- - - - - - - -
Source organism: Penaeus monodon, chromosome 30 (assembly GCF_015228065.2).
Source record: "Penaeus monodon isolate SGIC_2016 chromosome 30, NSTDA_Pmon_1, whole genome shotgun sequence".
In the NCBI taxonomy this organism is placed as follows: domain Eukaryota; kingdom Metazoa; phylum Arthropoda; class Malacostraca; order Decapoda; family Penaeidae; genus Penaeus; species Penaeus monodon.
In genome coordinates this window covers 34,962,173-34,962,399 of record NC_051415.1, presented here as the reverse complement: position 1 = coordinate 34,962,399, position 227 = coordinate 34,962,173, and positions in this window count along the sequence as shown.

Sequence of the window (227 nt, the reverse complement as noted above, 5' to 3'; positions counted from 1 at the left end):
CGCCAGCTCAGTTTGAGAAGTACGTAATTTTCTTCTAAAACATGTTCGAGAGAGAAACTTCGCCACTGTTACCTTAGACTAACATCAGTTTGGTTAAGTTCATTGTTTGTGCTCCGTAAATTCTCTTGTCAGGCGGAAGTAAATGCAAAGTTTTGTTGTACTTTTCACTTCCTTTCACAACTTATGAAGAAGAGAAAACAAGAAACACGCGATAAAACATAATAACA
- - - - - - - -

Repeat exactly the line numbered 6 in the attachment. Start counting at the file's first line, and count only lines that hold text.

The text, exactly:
CGCCAGCTCAGTTTGAGAAGTACGTAATTTTCTTCTAAAACATGTTCGAGAGAGAAACTTCGCCACTGTTACCTTAGACTAACATCAGTTTGGTTAAGTTCATTGTTTGTGCTCCGTAAATTCTCTTGTCAGGCGGAAGTAAATGCAAAGTTTTGTTGTACTTTTCACTTCCTTTCACAACTTATGAAGAAGAGAAAACAAGAAACACGCGATAAAACATAATAACA